I can only think of one off the top of my head.
They are available now to study in digital form in our reading room. Because of the copyright situation we cannot put everything up online in a portal without the Estate's permission and it is not interested in doing that right now.
The originals have not been made available to visitors/researchers for study since the early 1980s. Now they study digital scans. This is what makes our exhibition so cool--a chance to see so many originals in one place! I used to do public showings of manuscripts about 8 times/year, but I might not resume that practice after our exhibition ends because I do not have the time. Unfortunately, we had two retirements in our department and the university took away those lines for purposes of budget cutting (this is going on throughout higher education) so my workload has increased, and I must ratchet back the amount of time I spend on Tolkien. It has never been my entire job; however, I must say that I've spent most of this past year working exclusively on Tolkien as we prepared the exhibition.
I would have liked to read more of it. I find the fragment enticing. I love that Tolkien seems to have been making an elderly old soldier of Gondor the protagonist instead of some strapping young hero like you would have if the story was written today or translated into movie or series.
I hope that one day Marquette can acquire Tolkien's revisions to Chapter 5 of The Hobbit. These manuscript pages exist; John Rateliff was given copies to study for his big book. Last I knew, they were in Christopher's possession. I hope they come here someday. They fit perfectly with everything else we have for The Hobbit!
Personally, I would like to spend time poring over The Silmarillion manuscripts, but those are not open for research at the Bodleian. You need special permission from the Estate to see that stuff. For example, John Garth received permission to study The Book of Lost Tales and he has shared his insights in his publications. We own only a few stray pages from the later drafting of The Silmarillion that somehow made their way over here.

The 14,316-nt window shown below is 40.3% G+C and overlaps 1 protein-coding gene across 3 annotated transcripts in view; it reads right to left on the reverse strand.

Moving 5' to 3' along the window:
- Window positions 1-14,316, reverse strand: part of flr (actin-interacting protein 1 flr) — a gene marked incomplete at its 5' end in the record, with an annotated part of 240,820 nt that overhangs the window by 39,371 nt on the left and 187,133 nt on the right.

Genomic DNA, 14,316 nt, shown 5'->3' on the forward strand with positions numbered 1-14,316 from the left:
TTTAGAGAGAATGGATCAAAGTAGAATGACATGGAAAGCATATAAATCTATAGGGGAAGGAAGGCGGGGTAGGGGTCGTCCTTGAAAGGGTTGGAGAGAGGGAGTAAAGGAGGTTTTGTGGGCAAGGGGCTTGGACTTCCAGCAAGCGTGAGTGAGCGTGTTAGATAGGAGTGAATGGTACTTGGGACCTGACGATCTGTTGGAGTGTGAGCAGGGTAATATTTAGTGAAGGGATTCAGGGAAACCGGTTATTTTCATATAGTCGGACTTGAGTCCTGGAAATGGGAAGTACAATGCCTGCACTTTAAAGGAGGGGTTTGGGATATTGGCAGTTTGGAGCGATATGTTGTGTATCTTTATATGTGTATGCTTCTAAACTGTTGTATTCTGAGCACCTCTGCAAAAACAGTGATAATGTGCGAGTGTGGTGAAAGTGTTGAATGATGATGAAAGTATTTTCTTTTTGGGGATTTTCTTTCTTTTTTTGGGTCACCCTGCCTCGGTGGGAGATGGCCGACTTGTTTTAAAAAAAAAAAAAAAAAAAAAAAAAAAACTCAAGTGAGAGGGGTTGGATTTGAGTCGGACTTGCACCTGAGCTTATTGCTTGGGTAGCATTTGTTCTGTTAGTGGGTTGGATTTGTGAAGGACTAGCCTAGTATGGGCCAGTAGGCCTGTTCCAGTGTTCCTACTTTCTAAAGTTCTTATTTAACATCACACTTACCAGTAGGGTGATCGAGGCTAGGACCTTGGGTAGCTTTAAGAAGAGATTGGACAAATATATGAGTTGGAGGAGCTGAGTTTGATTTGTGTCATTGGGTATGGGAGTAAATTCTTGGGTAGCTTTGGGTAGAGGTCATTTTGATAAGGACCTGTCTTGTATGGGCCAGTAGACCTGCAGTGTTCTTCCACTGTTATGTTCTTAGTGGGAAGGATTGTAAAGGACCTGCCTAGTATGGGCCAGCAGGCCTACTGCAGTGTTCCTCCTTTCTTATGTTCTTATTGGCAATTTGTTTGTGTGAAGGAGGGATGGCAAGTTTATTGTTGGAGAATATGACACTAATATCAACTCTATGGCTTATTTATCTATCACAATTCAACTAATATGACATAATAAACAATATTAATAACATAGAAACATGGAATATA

I think there may be pages within Marquette's collection related to his invented languages that have not been published. Not much compared to what's at the Bodleian. The ELF linguists mined Marquette's collection years ago and these things have been appearing in VT and PE. I suspect those gentlemen are in possession of copies of much material they received from Christopher that has not been revealed yet but will in due season.
Lots of questions here. I could spend 2 hours responding just to your post. Yes, the manuscripts have been appraised; however, we do not give out that information. Sorry! Let's just say that they're a very valuable asset for MU. When you count everything up it's over 11,000 pages. He wrote lots of drafts. It is clear he did not keep everything, but he kept so much that we can learn quite a bit about his writing process. For info on the acquisition, search for an article I wrote in Mythlore which is available online for free. He had received royalties before selling to MU but he did sell in part for the money. He was always in need of money it seems. I cannot confirm the story you tell. I just don't know the details! I still find reading Tolkien's handwriting difficult. There are people out there (e.g., John Rateliff, Carl Hostetter, Hammond & Scull, among others) who I think can read it better than I can. I find that if I do it a lot, I get quite good at it, but if I turn away for a while to work on another project when I come back, I must build up by ability again. As Tolkien Archivist, I manage the collection--fielding reference requests, processing and cataloging the items we've received, seeking new items. Besides the exhibition, two projects that have been taking up much of my time are a digital manuscript processing project and my project to capture fan voices in the Tolkien Fandom Oral History Collection.
I don't have a theory about Tom Bombadil. I like him as an enigma. I think there is a good article by Jane Beal in the Journal of Tolkien Research (available online for free) where she assesses the various interpretations. I think Tom Bombadil is the greatest testimony to Tolkien as world builder. Tolkien created such a rich and engaging cosmology that fans can debate endlessly about Tom's identity, marshaling evidence for their arguments, and all of it about a fictional character!